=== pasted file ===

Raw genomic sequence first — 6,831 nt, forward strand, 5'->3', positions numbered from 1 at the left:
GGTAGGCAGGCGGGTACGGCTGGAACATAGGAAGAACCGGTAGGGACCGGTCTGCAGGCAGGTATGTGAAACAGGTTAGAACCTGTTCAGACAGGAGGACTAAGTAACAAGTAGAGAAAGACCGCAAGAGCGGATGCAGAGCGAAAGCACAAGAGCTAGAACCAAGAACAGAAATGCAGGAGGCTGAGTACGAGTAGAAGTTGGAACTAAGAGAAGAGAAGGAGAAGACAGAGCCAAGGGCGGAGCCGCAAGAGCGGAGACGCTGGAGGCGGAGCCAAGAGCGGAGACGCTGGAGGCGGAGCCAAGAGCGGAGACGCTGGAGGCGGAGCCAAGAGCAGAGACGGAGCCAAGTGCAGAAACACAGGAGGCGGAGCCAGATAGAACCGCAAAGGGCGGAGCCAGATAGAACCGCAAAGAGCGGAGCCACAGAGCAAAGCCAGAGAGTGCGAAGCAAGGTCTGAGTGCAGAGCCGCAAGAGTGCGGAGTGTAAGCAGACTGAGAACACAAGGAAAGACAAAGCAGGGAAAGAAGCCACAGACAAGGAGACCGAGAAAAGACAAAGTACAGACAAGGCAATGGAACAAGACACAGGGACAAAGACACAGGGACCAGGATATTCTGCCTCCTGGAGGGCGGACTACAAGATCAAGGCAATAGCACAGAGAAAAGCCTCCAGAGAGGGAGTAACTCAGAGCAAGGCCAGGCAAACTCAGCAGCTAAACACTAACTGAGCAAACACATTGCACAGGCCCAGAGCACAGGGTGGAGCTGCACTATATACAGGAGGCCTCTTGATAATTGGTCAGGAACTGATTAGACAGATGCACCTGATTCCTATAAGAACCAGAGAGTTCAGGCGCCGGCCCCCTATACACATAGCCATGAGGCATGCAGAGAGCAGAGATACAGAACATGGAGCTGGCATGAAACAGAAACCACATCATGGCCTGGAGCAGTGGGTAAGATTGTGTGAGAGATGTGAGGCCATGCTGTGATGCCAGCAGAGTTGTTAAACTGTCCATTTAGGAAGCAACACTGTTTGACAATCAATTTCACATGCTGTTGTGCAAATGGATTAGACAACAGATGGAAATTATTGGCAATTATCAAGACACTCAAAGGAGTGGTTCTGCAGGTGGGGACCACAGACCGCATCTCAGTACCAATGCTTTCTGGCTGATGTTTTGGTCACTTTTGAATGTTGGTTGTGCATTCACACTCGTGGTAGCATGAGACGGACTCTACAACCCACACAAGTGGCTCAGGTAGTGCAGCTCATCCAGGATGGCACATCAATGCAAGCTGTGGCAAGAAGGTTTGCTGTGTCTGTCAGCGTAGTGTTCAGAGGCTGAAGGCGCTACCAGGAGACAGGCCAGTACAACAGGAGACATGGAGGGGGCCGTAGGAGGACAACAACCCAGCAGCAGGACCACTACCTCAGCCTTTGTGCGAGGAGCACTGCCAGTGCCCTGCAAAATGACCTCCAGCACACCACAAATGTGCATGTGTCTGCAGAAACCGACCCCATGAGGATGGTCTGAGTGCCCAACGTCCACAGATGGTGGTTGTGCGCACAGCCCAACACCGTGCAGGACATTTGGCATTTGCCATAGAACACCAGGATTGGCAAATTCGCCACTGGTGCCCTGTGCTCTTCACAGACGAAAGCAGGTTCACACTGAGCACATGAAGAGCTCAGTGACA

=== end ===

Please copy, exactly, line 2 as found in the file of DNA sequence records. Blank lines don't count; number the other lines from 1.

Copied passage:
GGTAGGCAGGCGGGTACGGCTGGAACATAGGAAGAACCGGTAGGGACCGGTCTGCAGGCAGGTATGTGAAACAGGTTAGAACCTGTTCAGACAGGAGGACTAAGTAACAAGTAGAGAAAGACCGCAAGAGCGGATGCAGAGCGAAAGCACAAGAGCTAGAACCAAGAACAGAAATGCAGGAGGCTGAGTACGAGTAGAAGTTGGAACTAAGAGAAGAGAAGGAGAAGACAGAGCCAAGGGCGGAGCCGCAAGAGCGGAGACGCTGGAGGCGGAGCCAAGAGCGGAGACGCTGGAGGCGGAGCCAAGAGCGGAGACGCTGGAGGCGGAGCCAAGAGCAGAGACGGAGCCAAGTGCAGAAACACAGGAGGCGGAGCCAGATAGAACCGCAAAGGGCGGAGCCAGATAGAACCGCAAAGAGCGGAGCCACAGAGCAAAGCCAGAGAGTGCGAAGCAAGGTCTGAGTGCAGAGCCGCAAGAGTGCGGAGTGTAAGCAGACTGAGAACACAAGGAAAGACAAAGCAGGGAAAGAAGCCACAGACAAGGAGACCGAGAAAAGACAAAGTACAGACAAGGCAATGGAACAAGACACAGGGACAAAGACACAGGGACCAGGATATTCTGCCTCCTGGAGGGCGGACTACAAGATCAAGGCAATAGCACAGAGAAAAGCCTCCAGAGAGGGAGTAACTCAGAGCAAGGCCAGGCAAACTCAGCAGCTAAACACTAACTGAGCAAACACATTGCACAGGCCCAGAGCACAGGGTGGAGCTGCACTATATACAGGAGGCCTCTTGATAATTGGTCAGGAACTGATTAGACAGATGCACCTGATTCCTATAAGAACCAGAGAGTTCAGGCGCCGGCCCCCTATACACATAGCCATGAGGCATGCAGAGAGCAGAGATACAGAACATGGAGCTGGCATGAAACAGAAACCACATCATGGCCTGGAGCAGTGGGTAAGATTGTGTGAGAGATGTGAGGCCATGCTGTGATGCCAGCAGAGTTGTTAAACTGTCCATTTAGGAAGCAACACTGTTTGACAATCAATTTCACATGCTGTTGTGCAAATGGATTAGACAACAGATGGAAATTATTGGCAATTATCAAGACACTCAAAGGAGTGGTTCTGCAGGTGGGGACCACAGACCGCATCTCAGTACCAATGCTTTCTGGCTGATGTTTTGGTCACTTTTGAATGTTGGTTGTGCATTCACACTCGTGGTAGCATGAGACGGACTCTACAACCCACACAAGTGGCTCAGGTAGTGCAGCTCATCCAGGATGGCACATCAATGCAAGCTGTGGCAAGAAGGTTTGCTGTGTCTGTCAGCGTAGTGTTCAGAGGCTGAAGGCGCTACCAGGAGACAGGCCAGTACAACAGGAGACATGGAGGGGGCCGTAGGAGGACAACAACCCAGCAGCAGGACCACTACCTCAGCCTTTGTGCGAGGAGCACTGCCAGTGCCCTGCAAAATGACCTCCAGCACACCACAAATGTGCATGTGTCTGCAGAAACCGACCCCATGAGGATGGTCTGAGTGCCCAACGTCCACAGATGGTGGTTGTGCGCACAGCCCAACACCGTGCAGGACATTTGGCATTTGCCATAGAACACCAGGATTGGCAAATTCGCCACTGGTGCCCTGTGCTCTTCACAGACGAAAGCAGGTTCACACTGAGCACATGAAGAGCTCAGTGACA